Health insurance in Germany – Part 1: Why are there two health insurance systems?


Let us begin this journey where every good story starts – at the beginning. 

 One man to start it all


The roots of the German health insurance system(s) began in the late 19th century with a prominent figure who shaped a lot of the modern social security apparatus in Germany: Otto von Bismark. Chances are that you have driven by a Bismarkstrasse, lived next to a train station named after him or have even eaten the aptly named “Bismarckeiche”, which should show you the significance that this person had and still has on the lives of people living in Germany.


One of the many things he did was establish public health insurance in 1883/84, which had many aspects back then that it now has too: shared premiums between employer and employee, sick day payments, reimbursement of medications, etc. Bismarck’s main focus was on “workers”, i.e. people who were employed and worked for wages, mainly for big corporations. A major reason to do so was to enable the German state to keep a steady and productive workforce and to do that, he figured that the workers need to be able to work, i.e. not be ill and sick.


Taking matters into their own hands

But by establishing such a system only for workers (and only for specific sub-groups of workers at the time), many other people were left out, e.g. high-income earners, the self-employed, craftsmen & tradesmen, artists and the many agricultural workers. Since they were not considered workers, they were not eligible for social security (i.e. public health insurance) and were left to their own devices.


As often is the case in these circumstances where vast groups of people are left out of beneficial systems, these people took matters into their own hands and started to form private health insurance, usually specific to their profession. For example, one of the biggest private health insurance companies that focuses on “Beamte” called Debeka was established in 1905 as the “Sickness Benefit Fund for Municipal Civil Servants in the Rhine Province”.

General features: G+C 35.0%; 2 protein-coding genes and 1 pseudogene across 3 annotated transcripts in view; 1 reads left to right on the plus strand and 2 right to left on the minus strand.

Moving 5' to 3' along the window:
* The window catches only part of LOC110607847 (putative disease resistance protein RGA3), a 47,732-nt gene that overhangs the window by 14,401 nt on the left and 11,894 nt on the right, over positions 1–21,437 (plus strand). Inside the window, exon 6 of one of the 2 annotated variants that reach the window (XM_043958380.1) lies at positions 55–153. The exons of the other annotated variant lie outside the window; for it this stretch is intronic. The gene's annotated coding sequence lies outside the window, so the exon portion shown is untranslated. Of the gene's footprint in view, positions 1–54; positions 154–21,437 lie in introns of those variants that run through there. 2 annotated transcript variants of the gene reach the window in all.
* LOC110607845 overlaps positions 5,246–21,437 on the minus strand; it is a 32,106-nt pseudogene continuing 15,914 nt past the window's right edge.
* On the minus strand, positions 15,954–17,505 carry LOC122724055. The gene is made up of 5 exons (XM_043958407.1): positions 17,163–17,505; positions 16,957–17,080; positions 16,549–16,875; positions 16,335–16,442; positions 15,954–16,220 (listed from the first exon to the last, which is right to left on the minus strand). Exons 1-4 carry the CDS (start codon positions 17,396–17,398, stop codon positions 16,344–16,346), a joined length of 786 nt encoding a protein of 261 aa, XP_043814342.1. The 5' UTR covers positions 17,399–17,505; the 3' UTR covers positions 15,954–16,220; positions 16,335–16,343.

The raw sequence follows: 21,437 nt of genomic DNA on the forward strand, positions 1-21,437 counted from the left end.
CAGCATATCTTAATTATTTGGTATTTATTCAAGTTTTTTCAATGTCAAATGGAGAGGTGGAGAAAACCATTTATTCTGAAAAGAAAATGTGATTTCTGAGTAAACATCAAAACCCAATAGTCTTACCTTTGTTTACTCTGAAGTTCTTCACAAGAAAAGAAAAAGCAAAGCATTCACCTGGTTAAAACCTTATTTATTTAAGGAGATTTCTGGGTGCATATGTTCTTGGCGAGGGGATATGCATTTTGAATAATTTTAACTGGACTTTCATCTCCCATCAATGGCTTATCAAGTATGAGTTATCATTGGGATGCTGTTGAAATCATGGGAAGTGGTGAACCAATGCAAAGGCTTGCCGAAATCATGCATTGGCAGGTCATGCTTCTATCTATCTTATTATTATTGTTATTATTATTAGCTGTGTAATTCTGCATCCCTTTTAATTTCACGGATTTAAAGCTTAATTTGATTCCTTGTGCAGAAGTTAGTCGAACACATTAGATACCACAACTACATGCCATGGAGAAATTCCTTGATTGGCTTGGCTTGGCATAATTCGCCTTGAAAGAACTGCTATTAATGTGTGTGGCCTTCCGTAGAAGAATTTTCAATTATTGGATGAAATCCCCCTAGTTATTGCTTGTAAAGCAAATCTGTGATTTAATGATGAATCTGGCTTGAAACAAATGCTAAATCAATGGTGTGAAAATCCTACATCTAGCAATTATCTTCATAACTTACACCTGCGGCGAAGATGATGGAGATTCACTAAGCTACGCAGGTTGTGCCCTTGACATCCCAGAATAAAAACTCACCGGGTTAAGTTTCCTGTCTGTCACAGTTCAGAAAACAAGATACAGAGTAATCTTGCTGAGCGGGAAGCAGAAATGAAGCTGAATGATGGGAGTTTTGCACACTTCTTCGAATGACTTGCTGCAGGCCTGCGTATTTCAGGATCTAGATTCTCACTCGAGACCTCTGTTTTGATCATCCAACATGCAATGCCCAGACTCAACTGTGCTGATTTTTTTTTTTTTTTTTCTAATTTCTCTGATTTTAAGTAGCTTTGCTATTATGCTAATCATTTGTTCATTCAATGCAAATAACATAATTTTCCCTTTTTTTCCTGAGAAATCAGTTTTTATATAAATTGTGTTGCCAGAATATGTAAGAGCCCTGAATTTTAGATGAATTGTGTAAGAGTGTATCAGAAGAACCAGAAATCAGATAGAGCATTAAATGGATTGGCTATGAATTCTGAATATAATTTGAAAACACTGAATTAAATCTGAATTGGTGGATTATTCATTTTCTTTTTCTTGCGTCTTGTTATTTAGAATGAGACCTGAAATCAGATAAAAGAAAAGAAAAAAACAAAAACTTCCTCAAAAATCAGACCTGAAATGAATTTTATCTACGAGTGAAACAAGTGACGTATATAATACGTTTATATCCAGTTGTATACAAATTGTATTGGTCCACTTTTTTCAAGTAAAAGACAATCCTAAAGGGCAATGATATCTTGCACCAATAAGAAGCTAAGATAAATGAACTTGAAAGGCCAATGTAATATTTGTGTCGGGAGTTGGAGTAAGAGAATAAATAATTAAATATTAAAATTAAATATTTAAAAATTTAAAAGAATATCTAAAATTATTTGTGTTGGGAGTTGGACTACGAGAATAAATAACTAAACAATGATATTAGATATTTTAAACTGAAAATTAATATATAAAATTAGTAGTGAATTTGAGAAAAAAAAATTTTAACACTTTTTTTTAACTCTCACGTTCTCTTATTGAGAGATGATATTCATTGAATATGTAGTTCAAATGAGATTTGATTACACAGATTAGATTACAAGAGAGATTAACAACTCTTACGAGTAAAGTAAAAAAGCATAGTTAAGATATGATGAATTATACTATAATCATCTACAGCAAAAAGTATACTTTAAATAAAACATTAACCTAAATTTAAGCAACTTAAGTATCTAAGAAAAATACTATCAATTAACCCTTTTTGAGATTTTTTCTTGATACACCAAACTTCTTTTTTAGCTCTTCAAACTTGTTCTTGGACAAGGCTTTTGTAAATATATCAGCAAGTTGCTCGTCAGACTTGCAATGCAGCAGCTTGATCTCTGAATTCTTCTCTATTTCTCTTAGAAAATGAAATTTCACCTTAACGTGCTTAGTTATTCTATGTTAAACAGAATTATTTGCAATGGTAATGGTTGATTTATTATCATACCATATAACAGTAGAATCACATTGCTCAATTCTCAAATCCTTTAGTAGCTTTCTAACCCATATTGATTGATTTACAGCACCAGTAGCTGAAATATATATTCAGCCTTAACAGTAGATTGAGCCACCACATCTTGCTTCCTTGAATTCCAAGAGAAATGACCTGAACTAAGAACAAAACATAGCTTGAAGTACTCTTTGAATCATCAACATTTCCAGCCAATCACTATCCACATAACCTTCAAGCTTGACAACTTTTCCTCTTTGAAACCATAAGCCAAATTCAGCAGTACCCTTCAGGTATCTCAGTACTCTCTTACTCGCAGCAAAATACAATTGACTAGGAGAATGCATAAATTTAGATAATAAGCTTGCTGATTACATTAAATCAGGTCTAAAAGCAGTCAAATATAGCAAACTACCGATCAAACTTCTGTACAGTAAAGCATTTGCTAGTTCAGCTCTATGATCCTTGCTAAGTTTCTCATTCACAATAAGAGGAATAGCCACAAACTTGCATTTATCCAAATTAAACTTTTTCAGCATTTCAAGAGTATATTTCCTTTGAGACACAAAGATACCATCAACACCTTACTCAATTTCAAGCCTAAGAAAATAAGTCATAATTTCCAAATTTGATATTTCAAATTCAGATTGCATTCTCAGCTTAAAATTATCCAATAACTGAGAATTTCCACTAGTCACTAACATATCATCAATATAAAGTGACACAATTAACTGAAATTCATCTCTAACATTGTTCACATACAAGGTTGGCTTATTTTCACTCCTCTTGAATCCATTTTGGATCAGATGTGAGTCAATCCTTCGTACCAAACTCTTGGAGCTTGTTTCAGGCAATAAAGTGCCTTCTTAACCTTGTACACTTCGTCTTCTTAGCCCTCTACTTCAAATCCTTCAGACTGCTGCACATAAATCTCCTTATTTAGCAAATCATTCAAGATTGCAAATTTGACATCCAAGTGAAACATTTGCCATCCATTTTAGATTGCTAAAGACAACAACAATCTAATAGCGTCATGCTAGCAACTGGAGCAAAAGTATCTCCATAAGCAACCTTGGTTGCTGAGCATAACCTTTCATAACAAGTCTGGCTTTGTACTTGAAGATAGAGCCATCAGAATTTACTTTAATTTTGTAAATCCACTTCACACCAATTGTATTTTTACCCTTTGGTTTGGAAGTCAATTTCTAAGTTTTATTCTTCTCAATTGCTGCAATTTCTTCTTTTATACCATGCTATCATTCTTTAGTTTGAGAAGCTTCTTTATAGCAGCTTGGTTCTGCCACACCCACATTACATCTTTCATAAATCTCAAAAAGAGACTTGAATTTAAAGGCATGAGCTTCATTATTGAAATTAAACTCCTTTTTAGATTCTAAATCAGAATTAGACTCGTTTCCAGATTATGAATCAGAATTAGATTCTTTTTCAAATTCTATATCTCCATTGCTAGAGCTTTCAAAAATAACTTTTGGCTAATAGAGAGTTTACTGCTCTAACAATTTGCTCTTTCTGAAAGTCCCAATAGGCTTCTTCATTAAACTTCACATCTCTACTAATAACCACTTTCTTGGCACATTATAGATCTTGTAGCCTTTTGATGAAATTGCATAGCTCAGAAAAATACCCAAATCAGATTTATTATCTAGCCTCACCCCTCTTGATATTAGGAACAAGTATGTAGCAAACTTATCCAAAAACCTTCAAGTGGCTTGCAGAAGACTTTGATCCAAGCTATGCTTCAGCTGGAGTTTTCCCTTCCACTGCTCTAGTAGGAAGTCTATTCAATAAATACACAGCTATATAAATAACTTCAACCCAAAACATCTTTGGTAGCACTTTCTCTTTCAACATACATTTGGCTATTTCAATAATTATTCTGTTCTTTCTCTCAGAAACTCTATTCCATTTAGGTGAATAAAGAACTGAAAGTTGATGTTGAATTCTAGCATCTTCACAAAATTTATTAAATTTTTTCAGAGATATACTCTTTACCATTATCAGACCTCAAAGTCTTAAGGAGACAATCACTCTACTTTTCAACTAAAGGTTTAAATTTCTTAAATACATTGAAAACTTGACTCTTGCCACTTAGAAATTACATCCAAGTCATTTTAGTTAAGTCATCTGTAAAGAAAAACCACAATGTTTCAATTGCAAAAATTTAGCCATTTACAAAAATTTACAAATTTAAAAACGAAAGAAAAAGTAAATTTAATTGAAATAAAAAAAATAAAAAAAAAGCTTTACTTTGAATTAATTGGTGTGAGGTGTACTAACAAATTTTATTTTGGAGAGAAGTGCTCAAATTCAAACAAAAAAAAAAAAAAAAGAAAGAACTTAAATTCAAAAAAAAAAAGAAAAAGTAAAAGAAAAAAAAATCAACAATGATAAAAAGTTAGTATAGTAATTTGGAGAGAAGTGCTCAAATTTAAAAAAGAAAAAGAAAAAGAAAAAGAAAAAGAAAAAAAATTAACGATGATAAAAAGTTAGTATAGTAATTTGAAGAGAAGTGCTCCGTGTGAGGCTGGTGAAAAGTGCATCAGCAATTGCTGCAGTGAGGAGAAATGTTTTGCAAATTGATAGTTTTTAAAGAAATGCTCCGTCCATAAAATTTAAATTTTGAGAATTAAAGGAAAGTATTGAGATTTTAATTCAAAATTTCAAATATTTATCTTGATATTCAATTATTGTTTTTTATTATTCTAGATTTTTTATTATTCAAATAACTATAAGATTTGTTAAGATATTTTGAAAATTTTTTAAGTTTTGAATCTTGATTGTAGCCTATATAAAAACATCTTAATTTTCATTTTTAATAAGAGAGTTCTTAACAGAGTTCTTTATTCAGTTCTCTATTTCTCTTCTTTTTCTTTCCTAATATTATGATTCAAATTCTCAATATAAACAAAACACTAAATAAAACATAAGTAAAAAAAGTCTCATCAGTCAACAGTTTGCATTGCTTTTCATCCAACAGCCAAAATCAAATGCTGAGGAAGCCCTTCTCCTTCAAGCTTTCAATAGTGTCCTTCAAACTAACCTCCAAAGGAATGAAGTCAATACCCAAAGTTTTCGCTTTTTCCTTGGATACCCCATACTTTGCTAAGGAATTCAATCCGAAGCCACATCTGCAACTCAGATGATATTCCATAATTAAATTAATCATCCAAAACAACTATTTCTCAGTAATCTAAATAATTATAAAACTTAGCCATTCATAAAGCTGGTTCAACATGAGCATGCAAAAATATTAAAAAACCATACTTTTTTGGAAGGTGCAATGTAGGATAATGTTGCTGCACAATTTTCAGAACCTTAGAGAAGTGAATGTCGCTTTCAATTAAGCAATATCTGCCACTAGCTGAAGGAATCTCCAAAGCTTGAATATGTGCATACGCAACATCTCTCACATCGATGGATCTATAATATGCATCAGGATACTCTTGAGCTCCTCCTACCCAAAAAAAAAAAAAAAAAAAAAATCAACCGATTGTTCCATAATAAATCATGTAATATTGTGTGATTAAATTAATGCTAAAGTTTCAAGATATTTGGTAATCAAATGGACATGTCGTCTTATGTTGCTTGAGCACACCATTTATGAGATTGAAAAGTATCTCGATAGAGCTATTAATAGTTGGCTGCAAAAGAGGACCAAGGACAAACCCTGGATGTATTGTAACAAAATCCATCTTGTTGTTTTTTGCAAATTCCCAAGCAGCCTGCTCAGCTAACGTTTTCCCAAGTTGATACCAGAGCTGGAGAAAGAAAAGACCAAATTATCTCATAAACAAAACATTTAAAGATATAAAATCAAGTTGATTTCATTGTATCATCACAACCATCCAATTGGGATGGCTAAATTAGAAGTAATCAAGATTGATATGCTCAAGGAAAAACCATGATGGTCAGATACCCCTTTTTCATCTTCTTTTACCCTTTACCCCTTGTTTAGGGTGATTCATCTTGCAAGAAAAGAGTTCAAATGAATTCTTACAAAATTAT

The roots developed into a multitude of flowers

Private health insurance plans were frequently tied to specific regions and professions, a characteristic that was mirrored by many public health insurance schemes as well. One of the most commonly known branches that are still with us today are the various AOK carriers (“Allgemeine Ortskrankenkasse”, loosely translated general local health insurance fund) or the various BKK carriers (“Betriebskrankenkasse”, i.e. company health insurance fund).

Up until the 1990s, where you lived and worked dictated where you had to be insured, still sticking with the old regional model established in the 19th century. There were more than 300 regional carriers plus a multitude of company-specific carriers, profession-specific carriers and many more. As you can imagine, it was a less than optimal setup.


 A (relatively) free market approach

In the mid-1990s laws and regulations started to loosen up, by 1996 you had the free choice of public health insurance carrier and a time of consolidation (often politically desired too) started, with many smaller regional carriers merging.


What was still left however is the system(s) that you are part of today: there are still public health insurances and private health insurances and the so-called “dual system” was never abolished, just incrementally changed here and there. Depending on who you ask, it is a blessing that keeps the health insurance industry competitive & strong or it is an unfair system that enables high-income earners to pay less money for better health care, leaving the poor and ill in an ever-more dissolving system.


The fact is that the dual system only exists in Germany, nowhere else in the world do we have something like this. The Netherlands had a similar system until 2006 but abolished it in favour of a singular system that included everybody (showing that it is possible). The fact also is that Germany has the third highest health expenditure in the world, yet only around 50 % of the people are satisfied with it.

As of 2023, there are still roughly 100 public health insurance carriers and more than 40 private health insurance carriers. Looking at the political landscape, it does not seem that much will change in the upcoming years, despite every-growing costs and a demographic change that brings more old people into a system that is financed by fewer and fewer young people.


Making sure you know the system(s), the pros and cons as well as the costs will become more relevant each year since changes will come our way in the very near future. We are of course happy to answer all your questions and discuss details, just check out our website and contact us in any way, shape or form you like:

Lastly, make sure to keep your eyes open for our upcoming posts about the intricacies of health insurance and many more topics.

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